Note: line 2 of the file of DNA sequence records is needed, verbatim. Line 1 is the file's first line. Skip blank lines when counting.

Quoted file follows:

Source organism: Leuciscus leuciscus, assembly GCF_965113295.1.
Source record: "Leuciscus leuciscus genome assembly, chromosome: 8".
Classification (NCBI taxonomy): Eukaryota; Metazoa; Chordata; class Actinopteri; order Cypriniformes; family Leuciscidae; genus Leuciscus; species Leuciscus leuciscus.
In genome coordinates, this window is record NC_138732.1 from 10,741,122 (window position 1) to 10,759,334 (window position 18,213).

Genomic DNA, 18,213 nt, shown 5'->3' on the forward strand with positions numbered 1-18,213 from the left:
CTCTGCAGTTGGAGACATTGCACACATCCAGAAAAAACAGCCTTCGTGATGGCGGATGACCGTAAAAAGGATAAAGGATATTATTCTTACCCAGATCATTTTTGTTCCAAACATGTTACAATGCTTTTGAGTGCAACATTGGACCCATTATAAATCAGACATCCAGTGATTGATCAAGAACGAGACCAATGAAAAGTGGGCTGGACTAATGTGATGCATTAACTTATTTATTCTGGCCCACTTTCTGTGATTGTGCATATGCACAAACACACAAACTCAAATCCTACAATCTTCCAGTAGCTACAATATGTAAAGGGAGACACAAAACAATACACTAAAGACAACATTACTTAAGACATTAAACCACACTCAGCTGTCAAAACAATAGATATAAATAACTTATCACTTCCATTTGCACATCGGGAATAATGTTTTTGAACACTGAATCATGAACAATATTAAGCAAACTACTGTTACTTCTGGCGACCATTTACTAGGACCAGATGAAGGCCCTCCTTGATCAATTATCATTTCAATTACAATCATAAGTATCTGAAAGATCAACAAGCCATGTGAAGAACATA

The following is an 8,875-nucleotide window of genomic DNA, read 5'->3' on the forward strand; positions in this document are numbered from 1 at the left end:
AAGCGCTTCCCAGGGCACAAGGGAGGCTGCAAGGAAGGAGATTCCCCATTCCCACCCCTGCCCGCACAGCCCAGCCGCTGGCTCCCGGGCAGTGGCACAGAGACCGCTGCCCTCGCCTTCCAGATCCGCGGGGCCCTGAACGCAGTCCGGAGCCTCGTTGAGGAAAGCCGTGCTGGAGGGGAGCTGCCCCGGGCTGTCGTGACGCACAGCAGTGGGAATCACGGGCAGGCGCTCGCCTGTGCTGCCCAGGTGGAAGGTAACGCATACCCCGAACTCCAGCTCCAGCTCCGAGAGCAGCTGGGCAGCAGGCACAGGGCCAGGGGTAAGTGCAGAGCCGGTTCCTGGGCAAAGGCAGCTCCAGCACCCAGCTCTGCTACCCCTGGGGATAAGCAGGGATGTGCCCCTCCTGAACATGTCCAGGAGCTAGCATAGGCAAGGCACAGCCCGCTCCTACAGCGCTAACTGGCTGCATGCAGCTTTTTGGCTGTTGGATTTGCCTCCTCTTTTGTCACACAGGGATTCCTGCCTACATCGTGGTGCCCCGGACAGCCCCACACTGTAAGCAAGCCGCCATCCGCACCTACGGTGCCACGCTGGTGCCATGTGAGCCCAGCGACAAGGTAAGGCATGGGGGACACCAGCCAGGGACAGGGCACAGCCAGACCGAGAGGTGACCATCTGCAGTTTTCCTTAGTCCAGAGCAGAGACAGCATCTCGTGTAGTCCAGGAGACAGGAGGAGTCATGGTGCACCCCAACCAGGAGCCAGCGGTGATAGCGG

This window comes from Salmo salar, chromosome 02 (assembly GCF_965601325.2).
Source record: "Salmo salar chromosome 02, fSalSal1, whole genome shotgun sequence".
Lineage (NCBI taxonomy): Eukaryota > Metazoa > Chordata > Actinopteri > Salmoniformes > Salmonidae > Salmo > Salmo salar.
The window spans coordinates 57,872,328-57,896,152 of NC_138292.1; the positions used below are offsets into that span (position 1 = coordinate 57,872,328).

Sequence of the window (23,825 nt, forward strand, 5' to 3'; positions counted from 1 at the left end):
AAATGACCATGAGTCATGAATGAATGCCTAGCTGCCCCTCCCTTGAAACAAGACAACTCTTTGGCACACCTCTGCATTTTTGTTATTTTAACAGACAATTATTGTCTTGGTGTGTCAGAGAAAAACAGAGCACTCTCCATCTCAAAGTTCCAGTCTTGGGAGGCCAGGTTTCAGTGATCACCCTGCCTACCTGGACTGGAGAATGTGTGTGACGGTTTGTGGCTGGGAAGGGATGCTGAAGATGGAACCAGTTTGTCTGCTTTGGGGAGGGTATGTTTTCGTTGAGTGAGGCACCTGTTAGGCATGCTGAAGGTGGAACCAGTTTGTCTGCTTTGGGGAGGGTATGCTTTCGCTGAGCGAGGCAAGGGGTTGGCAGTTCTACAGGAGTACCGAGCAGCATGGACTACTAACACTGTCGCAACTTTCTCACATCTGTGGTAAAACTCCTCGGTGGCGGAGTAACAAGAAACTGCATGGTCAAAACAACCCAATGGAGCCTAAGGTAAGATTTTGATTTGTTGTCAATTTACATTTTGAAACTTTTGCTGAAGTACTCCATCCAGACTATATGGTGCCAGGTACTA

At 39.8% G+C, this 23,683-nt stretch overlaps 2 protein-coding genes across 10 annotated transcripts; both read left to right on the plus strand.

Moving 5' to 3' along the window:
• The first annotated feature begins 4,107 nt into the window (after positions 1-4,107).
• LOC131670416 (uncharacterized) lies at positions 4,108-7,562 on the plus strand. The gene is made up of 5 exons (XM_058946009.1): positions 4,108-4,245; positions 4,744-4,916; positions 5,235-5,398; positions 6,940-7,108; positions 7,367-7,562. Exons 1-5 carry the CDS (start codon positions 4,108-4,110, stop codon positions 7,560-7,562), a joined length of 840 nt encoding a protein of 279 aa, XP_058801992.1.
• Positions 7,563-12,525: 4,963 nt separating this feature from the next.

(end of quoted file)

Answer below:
Source record: "Leuciscus leuciscus genome assembly, chromosome: 8".